Research Topic

Epigenetic Control of Adaptive Thermogenesis

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The prevalence of metabolic disorders such as obesity and type 2 diabetes is rapidly growing throughout the globe because of the increased consumption of calorie-dense foods and sedentary lifestyle. Consequently, efficacious obesity therapies are needed to combat this epidemic. Recently, promoting energy ...

The prevalence of metabolic disorders such as obesity and type 2 diabetes is rapidly growing throughout the globe because of the increased consumption of calorie-dense foods and sedentary lifestyle. Consequently, efficacious obesity therapies are needed to combat this epidemic. Recently, promoting energy expenditure through enhancing adaptive thermogenesis has attracted much attention as a promising therapeutic approach for the treatment and prevention of obesity. Adaptive thermogenesis refers to the process of heat generation in response to the drop of environmental temperature and/or food intake. It includes shivering thermogenesis, non-shivering thermogenesis and diet-induced thermogenesis. Current studies are mostly focused on the non-shivering thermogenesis that occurs primarily in brown fat, partially in beige fat, and in skeletal muscle.

Thermogenesis at the cellular level requires the function of uncoupling proteins, which are capable of dissipating the proton gradient across the mitochondrial inner membrane while uncoupling it from the process of ATP production, but instead, for heat generation. In mammals, two types of fat cells are involved in the process of non-shivering thermogenesis: (1) classic brown adipocytes, which are derived from a myf-5 positive muscle-like cellular lineage, are the main components of brown fat and the major players in heat generation; (2) "brown-like" adipocytes residing within white adipose depots that are also referred to as "beige" or "brite" adipocytes. A common feature of both types of thermogenic fat cells is that they contain high density of mitochondria and selectively express high levels of the thermogenic marker gene uncoupling protein 1 (UCP1). Animal studies have clearly shown that the thermogenic activity of brown fat has a positive effect on maintaning whole body metabolic homeostasis. The ablation of brown fat or UCP1 knock-out leads to reduced energy expenditure and the onset of obese phenotype. The molecular aspects controlling/affecting thermogenic adipocyte development and function have been studied extensively, and among them, the epigenetic mechanisms were found to have significant effects. Epigenetic mechanisms include post-translational modifications (PTMs) on histones, DNA methylation, non-coding RNAs (miRNAs and long non-coding RNAs) and, more broadly, PTMs on non-histone regulators. In the last decade, numerous lines of evidence have emerged supporting the fundamental involvement of epigenetic modifications during adaptive thermogenesis.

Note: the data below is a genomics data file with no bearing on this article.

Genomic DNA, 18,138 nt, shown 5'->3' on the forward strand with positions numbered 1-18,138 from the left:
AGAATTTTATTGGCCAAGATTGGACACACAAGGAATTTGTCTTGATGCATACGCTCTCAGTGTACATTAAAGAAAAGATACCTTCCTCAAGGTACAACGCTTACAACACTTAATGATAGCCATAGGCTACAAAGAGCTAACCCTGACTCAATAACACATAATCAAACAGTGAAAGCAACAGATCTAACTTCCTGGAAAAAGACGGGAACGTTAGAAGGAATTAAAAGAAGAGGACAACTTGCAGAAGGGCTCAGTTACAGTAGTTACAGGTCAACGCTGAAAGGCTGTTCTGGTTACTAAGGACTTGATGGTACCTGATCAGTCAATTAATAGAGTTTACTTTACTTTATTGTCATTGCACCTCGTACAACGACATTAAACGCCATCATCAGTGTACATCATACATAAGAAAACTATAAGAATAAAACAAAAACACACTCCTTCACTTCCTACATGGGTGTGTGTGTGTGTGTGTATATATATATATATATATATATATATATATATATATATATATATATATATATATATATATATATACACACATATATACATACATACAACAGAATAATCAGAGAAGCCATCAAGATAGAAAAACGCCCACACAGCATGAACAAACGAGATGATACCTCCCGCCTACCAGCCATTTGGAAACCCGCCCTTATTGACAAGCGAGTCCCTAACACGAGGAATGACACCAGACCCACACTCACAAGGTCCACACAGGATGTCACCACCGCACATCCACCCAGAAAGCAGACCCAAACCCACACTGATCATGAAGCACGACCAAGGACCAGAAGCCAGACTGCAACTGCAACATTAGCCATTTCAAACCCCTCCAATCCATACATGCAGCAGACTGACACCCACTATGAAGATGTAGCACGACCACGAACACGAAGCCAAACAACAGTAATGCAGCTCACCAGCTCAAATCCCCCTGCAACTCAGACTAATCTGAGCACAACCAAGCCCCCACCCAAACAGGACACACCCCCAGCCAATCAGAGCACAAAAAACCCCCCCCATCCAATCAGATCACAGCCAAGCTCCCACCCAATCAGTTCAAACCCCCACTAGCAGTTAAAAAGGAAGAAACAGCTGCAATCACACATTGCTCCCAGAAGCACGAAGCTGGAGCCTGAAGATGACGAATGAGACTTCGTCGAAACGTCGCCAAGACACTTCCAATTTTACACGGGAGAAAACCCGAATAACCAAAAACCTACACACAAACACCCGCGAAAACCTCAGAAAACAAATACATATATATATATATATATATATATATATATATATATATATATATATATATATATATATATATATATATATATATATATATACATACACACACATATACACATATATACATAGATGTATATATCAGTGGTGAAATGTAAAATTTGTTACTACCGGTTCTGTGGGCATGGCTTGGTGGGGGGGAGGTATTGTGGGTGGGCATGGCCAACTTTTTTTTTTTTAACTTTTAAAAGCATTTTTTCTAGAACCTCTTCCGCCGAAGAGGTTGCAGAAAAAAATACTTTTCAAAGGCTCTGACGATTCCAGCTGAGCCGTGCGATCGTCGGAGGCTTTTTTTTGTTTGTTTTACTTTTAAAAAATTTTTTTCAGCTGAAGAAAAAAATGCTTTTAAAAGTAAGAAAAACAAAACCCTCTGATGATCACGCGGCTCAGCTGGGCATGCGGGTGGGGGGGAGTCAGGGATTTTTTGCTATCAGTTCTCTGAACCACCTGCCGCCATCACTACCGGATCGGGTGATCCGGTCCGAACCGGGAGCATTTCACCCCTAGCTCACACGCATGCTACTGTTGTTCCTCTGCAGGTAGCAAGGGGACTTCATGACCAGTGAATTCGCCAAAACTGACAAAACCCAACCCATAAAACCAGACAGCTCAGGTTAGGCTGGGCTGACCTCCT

In this Research Topic, we welcome contributions in the form of original research articles, reviews, and perspectives providing new insights into the epigenetic regulation of adaptive thermogenesis, in-depth analysis and discussion of the current available experimental results in this field, or the outlook for future directions.

The following specific themes will be addressed:

(1) Epigenetic regulation of gene expression network in adaptive thermogenesis;
(2) Epigenetic regulation of the functional activity of transcription factors and metabolic enzymes in adaptive thermogenesis; and
(3) Epigenetic mechanisms involved in the onset and progression of metabolic diseases through the regulation of adaptive thermogenesis.


Keywords: Epigenetics, Chromatin modification, Non-coding RNA, Adaptive thermogenesis, Metabolic diseases


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